English is becoming less important in Europe
The English language is becoming less and less important in European politics and economics
With the growth of foreign markets and Great Britain's exit from the EU, the English language is becoming increasingly less important in Europe. While translation orders into other European languages are increasing, the order situation for specialist translations into English remains stable at B2B Jacobs Translations.
The English language developed into the international lingua franca in the 19th century thanks to England's great colonial empire. When the US adopted English as its national language, this was the cornerstone for the triumph of the English language. The burgeoning American economy, as well as the film industry and, last but not least, English music spread the easy-to-learn language around the world. Many people from different nations speak and understand English.
Whether as the lingua franca of international business, politics and science or aviation - English has so far been the most important world language. With Great Britain's exit from the EU, however, the loss of this status in Europe is becoming apparent. No other European country has English as an official language - Ireland and Malta opted for Gaelic and Maltese respectively. Although so far the leading working language, the EU Commission is increasingly replacing English with German and French.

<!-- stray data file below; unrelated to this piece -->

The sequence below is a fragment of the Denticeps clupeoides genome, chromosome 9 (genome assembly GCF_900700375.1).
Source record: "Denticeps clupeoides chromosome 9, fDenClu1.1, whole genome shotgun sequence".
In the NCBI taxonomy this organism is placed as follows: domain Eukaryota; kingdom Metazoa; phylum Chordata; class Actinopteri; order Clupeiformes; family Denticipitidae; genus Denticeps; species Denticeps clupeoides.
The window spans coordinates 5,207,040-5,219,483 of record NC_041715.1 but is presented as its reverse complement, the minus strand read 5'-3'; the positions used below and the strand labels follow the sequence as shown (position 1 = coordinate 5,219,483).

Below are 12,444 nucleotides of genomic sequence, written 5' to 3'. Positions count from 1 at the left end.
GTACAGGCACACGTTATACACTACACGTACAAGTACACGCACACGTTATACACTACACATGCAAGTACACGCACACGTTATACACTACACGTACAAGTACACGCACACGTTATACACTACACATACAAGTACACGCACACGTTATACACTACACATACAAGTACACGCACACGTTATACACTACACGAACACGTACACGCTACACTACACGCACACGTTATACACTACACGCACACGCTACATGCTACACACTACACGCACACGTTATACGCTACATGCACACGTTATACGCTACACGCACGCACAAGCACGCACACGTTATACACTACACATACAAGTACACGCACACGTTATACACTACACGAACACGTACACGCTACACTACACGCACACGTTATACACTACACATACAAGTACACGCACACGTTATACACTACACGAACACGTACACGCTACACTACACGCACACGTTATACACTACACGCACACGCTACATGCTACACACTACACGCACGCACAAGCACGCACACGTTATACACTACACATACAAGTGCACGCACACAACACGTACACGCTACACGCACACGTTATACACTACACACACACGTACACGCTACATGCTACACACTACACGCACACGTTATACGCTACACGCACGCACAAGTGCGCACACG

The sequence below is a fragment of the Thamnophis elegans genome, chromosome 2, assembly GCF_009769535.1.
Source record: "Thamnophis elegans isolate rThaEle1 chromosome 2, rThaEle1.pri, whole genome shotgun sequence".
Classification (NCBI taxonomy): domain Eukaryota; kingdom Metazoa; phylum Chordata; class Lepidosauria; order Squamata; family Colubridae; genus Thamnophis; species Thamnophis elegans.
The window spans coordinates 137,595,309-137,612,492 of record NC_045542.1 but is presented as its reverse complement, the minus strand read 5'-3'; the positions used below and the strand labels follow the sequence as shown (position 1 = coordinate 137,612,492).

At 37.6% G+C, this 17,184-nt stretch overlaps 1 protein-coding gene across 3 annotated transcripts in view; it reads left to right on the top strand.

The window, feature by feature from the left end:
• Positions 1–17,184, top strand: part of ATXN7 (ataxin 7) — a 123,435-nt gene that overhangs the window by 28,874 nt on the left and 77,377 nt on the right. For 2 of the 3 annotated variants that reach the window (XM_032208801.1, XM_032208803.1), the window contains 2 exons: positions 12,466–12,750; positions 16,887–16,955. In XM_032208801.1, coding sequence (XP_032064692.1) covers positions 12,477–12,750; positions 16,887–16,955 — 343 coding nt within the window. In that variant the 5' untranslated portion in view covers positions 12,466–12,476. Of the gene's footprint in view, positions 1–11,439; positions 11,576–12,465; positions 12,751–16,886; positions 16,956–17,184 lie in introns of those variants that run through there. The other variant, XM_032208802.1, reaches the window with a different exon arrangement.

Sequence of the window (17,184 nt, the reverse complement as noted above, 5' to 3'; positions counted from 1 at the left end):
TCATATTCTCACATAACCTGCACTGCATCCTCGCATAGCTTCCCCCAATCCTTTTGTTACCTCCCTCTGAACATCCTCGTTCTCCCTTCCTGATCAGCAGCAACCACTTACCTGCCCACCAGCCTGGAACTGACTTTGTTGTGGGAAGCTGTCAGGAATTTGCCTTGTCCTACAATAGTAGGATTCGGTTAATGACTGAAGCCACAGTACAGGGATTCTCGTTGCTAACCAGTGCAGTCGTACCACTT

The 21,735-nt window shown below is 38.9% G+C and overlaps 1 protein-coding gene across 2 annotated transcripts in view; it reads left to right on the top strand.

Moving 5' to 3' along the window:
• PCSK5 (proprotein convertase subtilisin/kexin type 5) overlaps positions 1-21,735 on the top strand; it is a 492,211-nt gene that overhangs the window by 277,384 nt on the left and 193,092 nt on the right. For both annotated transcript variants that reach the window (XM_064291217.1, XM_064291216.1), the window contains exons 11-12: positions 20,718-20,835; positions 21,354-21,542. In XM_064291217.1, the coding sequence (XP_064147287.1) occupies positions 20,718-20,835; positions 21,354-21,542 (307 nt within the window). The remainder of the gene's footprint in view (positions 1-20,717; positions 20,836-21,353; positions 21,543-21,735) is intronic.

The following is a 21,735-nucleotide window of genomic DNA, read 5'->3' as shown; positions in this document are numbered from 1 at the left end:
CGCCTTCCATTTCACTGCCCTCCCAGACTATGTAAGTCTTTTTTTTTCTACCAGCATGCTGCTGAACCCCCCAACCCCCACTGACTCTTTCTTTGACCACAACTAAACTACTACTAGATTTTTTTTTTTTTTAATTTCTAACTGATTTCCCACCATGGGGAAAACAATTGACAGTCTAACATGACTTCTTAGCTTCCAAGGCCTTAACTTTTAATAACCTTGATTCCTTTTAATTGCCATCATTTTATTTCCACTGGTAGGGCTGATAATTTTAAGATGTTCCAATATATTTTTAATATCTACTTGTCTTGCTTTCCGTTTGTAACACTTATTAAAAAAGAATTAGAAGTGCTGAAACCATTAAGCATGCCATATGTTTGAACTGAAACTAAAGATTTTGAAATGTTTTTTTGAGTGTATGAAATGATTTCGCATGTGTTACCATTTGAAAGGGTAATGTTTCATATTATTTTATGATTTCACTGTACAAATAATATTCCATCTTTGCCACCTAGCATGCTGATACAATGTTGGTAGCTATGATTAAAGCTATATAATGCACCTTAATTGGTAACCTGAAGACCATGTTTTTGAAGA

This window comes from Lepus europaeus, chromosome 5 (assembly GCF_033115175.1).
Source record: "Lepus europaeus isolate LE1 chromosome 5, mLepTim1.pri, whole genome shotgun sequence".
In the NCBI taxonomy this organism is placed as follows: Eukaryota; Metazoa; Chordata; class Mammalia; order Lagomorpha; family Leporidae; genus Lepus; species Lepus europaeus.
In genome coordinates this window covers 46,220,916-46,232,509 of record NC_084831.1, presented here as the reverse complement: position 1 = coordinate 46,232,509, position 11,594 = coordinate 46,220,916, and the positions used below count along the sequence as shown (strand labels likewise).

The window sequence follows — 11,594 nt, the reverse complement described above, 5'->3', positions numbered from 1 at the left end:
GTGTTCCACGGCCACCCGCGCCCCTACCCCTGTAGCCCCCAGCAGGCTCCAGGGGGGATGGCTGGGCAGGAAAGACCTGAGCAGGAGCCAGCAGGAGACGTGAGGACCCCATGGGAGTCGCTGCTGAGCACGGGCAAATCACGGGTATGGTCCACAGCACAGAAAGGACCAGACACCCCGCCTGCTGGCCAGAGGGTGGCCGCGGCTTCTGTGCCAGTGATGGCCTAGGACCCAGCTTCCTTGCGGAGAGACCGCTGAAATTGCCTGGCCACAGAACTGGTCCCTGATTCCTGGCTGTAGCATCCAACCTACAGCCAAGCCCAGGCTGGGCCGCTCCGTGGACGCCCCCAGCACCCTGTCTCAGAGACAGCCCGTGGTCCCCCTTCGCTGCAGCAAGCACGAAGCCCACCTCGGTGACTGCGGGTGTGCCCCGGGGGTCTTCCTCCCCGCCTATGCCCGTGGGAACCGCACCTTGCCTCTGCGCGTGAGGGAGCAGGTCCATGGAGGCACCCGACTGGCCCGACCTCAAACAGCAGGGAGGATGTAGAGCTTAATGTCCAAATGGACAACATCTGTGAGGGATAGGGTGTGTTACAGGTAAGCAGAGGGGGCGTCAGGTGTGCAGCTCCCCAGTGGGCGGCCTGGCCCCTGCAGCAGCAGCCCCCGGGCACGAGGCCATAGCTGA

There is also a clear trend towards using one's own national language in the European economy. While the French and Italians have always been very concerned about maintaining their language, other countries, especially in Eastern Europe and Scandinavia, are increasingly reflecting on the value of their own national language.
“The number of orders for specialist translations into English is still stable,” says Aynur Jacobs, Managing Director of B2B Jacobs Translations. The translation agency on the Lower Rhine has specialized in technical translations as well as specialist translations in the fields of law and marketing. “What is striking, however, is the increasing demand for other European languages. Translations in Spanish or Swedish have doubled, Finnish and Norwegian are three times more in demand than in previous years! ”The volume of specialist translations in German has also increased by 30%. “This trend runs across all departments,” says Jacobs. The current wave of refugees also requires twice as many translations into Arabic.
The target languages Chinese and Russian are now also in great demand for technical specialist translations. "Here you can feel the economic effects of current world politics very well," explains Jacobs. However, she is not worried about a sharp decline in English translations. “International organizations from sport to politics communicate in English. Research reports and computer developments are written in English. And the USA is still an attractive business partner. ”There will be no negative effects on the order situation for English translations in the short term.
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